## Physics Question #2036

Michel Lamontagne, a 47 year old male from Edmonton asks on April 5, 2004,

Why does sound get through a surface like a wall better than light? If you use a curtain they both get through. If you use a drywall/2 by 4 wall the light won't make it through but the sound will. If you use a massive wall like a foundation some of the sound will likely get through, but none of the light. If you shine a light and play a ghettoblaster at a sand dune the sound will go around (like wrap around) the dune but the light will either not make it over the crest of the hill or just shoot over the top without "wrapping" around the hill. How does this all work? Sound is vibration, ok and light is what, particles?

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### Barry Shell answered on April 8, 2004

While sound and light can both be thought of as waves, they are different kinds of waves. Sound is a pressure wave and the pressure needs to have some stuff to press. Sound can only happen in a medium. In other words it needs atoms to transmit itself. It needs air or water atoms that can be compressed in a regular way so that when they hit your eardrums these atoms push on your ear drums to make them vibrate at a frequency. In other words, things, stuff, matter, moves to make sound. With light the waves are electromagnetic. They are not made of stuff. They are made of energy. Light can go through a vacuum. It does not need any stuff to get from point a to point b. That's why we can see starlight through the vacuum of space. Sound cannot travel through a vacuum at all.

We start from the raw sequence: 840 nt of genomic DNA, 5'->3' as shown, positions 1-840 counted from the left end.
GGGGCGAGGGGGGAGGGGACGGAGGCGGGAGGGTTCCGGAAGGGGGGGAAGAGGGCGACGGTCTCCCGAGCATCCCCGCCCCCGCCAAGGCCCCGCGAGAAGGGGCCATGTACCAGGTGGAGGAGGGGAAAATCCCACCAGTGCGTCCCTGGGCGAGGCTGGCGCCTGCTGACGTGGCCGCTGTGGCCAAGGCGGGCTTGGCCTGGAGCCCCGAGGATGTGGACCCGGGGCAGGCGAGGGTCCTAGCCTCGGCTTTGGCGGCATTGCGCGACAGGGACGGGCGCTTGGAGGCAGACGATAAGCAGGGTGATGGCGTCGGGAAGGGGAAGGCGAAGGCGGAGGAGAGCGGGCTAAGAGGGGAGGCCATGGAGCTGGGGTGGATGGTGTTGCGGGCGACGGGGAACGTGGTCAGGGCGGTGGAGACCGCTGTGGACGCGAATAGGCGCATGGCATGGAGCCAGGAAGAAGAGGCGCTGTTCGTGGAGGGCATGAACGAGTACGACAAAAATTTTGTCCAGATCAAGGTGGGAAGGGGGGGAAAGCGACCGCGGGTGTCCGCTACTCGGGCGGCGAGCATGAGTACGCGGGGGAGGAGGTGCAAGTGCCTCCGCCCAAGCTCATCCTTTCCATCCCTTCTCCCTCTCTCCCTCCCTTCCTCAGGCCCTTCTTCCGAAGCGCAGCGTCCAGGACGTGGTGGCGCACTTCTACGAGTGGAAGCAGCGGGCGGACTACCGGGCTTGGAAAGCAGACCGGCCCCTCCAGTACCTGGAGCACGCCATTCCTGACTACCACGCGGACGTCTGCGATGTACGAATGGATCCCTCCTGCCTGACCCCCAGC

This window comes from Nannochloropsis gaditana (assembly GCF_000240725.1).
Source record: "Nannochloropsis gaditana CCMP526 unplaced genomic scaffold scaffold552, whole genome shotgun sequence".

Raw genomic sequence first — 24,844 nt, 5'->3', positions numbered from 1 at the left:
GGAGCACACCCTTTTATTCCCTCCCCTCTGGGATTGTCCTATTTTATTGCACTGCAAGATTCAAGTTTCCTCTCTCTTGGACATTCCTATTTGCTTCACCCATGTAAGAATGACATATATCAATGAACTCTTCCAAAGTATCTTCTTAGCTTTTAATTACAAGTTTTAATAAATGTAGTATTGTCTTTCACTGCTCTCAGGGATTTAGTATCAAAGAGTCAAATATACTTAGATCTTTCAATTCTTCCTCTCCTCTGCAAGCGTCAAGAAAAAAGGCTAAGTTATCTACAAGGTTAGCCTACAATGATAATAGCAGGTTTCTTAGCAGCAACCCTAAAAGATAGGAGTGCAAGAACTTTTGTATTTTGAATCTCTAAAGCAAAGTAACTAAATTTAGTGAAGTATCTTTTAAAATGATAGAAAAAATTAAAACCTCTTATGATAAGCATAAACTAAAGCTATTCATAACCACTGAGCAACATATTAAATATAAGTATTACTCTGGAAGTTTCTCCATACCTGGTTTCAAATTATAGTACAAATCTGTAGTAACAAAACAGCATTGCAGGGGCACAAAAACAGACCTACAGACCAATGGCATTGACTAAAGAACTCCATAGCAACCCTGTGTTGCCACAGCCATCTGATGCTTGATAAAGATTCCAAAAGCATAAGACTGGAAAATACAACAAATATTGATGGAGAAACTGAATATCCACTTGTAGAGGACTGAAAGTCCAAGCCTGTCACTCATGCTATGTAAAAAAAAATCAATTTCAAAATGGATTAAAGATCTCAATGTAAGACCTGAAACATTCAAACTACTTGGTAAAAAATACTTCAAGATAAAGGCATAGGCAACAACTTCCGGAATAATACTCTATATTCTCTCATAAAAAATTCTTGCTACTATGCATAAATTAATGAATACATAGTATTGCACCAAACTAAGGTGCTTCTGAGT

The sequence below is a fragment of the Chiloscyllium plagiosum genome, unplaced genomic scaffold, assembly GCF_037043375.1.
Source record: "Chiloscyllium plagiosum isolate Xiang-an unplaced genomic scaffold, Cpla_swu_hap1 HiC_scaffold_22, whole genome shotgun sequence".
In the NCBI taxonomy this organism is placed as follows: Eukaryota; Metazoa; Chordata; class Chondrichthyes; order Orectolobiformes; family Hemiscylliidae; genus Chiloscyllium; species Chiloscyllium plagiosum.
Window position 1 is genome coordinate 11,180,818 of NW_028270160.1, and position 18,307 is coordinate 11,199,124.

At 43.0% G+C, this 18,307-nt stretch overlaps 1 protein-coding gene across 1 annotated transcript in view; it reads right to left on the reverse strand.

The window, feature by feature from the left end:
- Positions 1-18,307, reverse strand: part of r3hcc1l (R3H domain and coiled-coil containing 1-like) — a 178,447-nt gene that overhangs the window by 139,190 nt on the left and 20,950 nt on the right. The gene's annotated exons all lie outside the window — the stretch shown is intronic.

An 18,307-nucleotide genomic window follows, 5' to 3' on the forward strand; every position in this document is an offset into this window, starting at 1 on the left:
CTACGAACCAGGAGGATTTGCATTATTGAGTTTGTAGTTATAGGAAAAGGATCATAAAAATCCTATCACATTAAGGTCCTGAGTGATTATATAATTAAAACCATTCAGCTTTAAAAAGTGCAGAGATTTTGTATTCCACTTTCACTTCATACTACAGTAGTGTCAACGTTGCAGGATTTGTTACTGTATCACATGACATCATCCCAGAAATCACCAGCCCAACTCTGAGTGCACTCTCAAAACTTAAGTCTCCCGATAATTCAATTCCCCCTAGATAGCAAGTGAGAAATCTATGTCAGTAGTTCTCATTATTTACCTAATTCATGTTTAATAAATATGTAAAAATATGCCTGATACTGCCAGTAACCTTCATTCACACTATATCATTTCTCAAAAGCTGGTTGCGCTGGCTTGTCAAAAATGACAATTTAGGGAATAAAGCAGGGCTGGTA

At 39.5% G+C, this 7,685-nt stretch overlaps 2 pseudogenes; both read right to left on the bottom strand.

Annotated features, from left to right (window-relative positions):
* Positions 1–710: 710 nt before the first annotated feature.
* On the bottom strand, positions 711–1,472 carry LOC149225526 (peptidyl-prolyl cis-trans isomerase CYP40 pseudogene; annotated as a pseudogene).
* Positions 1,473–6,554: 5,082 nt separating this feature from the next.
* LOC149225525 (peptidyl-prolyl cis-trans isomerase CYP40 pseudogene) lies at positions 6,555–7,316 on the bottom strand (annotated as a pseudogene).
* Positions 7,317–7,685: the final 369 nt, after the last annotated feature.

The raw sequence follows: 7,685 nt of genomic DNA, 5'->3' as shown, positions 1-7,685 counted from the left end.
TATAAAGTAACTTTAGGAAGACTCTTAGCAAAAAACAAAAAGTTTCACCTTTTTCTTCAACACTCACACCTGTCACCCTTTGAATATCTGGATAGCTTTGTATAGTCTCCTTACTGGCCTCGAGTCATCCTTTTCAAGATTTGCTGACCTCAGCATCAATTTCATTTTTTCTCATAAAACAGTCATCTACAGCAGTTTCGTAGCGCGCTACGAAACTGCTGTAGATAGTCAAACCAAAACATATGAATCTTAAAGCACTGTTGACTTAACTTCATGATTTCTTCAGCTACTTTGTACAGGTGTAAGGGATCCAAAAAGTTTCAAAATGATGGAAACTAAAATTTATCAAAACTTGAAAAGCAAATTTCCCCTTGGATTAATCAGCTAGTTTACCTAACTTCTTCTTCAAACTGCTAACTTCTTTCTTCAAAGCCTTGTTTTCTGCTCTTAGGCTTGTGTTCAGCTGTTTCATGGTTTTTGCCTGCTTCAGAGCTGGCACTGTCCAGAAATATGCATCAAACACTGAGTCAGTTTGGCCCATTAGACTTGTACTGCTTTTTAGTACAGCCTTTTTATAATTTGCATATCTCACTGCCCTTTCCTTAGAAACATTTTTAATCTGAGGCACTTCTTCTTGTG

Conversely, electromagnetic waves (of visible light energies) cannot go through stuff at all. Light does not even penetrate water very far--so beyond a few hundred feet it's very dark under the ocean.

Because sound is created by atoms pushing against each other, it can push itself around things. Light and other forms of electromagnetic radiation goes in straight lines and does not "push" on a medium to make it's way around so it cannot go around things.

Electromagnetic radiation is thought to be a duality of both wave and particle, but it is neither. You have to think of it as pure energy. We use notions of waves and particles so we can wrap our human minds around the idea of a pure beam of radiant energy like light. Scientists use this wave/particle model to apply math and science to electromagnetic waves in order to figure out how light and other forms of electromagnetic radiation work. So far it has served us pretty well. There are areas where it does not work however, like with gravity, which is something else entirely.

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